Back in 2011, when Wes Welker made a few subtle hints/jokes about Rex Ryan’s personal life, Belichick had the ethical and moral gravity to bench his star WR for the first half of a playoff game against the Jets. While the rest of the NFL world was laughing at Welker’s subtle jabs (“You need to have two feet in!”) Belichick thought that disrespecting a man’s private life was uncalled for.
How many other coaches would suspend a star WR for a playoff game for that? For a regular game? Maybe a preseason game. My answer is NONE.
This shows you that Belichick might overprepare and dot every single I when it comes to a Sunday game, but he hasn’t lost perspective. He will not do ANYTHING to win. I am absolutely certain that Belichick would argue that filming an opponent’s signals is NOT and was NOT agains the rules. Why? Because he knows the NFL rulebook. He knows that ineligible receivers can spread out wide on the line of scrimmage. He knows you can move defensive players around prior to the snap, as long as they don’t enter the neutral zone.
Real fans of NFL football know all about Belichick. He is a brilliant coach. Has an amazing, innovative football mind. When I read idiots who post ‘Belichick is a cheat, blah, blah’, I know immediately they know 5#it about the nuances of the game. They are just laundry-loving fanboys. If anyone is interested to learn more about Belihick there is a book called ‘The Education of a Coach; by David Halberstam. The only thing Belichick is guilty of is not winning 4 SB’s for your favorite team.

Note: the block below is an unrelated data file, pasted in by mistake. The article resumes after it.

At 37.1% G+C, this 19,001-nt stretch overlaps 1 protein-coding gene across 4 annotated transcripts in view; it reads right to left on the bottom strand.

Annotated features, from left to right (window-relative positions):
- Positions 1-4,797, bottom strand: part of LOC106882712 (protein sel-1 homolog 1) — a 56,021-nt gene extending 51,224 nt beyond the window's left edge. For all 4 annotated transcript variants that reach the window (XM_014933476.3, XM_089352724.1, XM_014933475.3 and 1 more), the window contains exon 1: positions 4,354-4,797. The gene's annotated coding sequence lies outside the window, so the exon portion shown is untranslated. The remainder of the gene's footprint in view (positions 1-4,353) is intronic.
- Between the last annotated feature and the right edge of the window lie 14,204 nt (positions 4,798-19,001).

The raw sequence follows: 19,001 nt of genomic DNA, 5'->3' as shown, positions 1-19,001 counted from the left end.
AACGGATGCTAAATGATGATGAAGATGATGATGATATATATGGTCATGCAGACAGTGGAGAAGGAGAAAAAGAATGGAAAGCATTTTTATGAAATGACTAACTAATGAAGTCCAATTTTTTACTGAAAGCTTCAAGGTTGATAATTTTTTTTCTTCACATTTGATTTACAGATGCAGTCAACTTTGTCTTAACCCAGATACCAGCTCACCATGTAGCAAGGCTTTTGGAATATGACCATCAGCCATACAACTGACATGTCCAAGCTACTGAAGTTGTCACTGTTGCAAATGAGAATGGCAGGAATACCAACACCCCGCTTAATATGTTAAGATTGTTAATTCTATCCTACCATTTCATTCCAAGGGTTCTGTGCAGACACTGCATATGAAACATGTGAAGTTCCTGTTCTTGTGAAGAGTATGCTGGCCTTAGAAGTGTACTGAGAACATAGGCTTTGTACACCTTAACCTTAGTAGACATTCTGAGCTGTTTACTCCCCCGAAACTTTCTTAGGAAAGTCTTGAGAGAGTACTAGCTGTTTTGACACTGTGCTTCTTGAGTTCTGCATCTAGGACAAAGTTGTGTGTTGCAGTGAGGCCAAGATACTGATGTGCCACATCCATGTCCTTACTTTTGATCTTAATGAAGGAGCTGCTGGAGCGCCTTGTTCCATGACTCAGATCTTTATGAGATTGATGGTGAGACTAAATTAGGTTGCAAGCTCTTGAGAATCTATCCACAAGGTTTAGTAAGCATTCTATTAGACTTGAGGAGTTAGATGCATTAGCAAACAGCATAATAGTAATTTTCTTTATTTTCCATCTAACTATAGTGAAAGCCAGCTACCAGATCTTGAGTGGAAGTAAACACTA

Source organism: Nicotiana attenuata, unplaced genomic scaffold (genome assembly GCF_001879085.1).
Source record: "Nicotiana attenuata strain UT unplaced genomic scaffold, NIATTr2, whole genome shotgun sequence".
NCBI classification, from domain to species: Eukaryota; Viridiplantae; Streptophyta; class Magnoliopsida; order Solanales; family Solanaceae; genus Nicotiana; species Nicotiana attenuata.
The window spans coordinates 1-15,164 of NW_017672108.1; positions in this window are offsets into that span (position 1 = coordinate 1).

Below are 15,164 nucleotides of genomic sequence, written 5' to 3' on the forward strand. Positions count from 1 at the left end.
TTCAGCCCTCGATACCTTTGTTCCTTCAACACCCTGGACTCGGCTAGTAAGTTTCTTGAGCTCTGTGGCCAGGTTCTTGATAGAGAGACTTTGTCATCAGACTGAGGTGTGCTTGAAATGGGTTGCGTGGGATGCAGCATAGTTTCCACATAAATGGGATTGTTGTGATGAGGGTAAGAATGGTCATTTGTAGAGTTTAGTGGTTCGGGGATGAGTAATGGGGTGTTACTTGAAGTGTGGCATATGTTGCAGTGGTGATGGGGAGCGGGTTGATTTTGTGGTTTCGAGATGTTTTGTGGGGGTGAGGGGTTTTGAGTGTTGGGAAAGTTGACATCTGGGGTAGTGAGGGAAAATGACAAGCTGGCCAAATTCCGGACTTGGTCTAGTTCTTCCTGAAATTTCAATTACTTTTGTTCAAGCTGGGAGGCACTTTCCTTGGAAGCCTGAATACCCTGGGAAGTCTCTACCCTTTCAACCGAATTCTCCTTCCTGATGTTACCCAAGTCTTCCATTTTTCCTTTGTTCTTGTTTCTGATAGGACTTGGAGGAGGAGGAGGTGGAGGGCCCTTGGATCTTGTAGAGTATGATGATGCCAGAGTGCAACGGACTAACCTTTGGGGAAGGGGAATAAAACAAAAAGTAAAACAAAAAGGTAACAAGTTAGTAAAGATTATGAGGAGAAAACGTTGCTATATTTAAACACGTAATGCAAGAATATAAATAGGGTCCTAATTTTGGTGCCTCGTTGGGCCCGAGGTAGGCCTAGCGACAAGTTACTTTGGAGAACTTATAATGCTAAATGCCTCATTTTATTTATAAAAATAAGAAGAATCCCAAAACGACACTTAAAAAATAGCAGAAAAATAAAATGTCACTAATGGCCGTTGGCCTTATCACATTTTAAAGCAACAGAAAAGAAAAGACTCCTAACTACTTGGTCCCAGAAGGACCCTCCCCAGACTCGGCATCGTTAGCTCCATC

The assembled reporters had another round of questions about the status of Tom Brady, the quarterback embroiled in the most recent controversy that swarmed Belichick’s team. He deflected questions about Brady’s status and the functionality of his team’s offense without a determined quarterback. He discussed in detail the intricacies of choosing players for his practice squad. He refused introspection.
Belichick had risen from playing center at tiny Wesleyan University to the top of the NFL, along the way becoming celebrated for his brilliance and achievement but suspected of malfeasance and rule-skirting. He was asked what was the most important thing he had done over those four decades to evolve as a coach.
Belichick looked up from the questioner, gazed at the back of the room, and replied, “I don’t know.” He snorted. He stared. The room waited for him to say something else. He didn’t.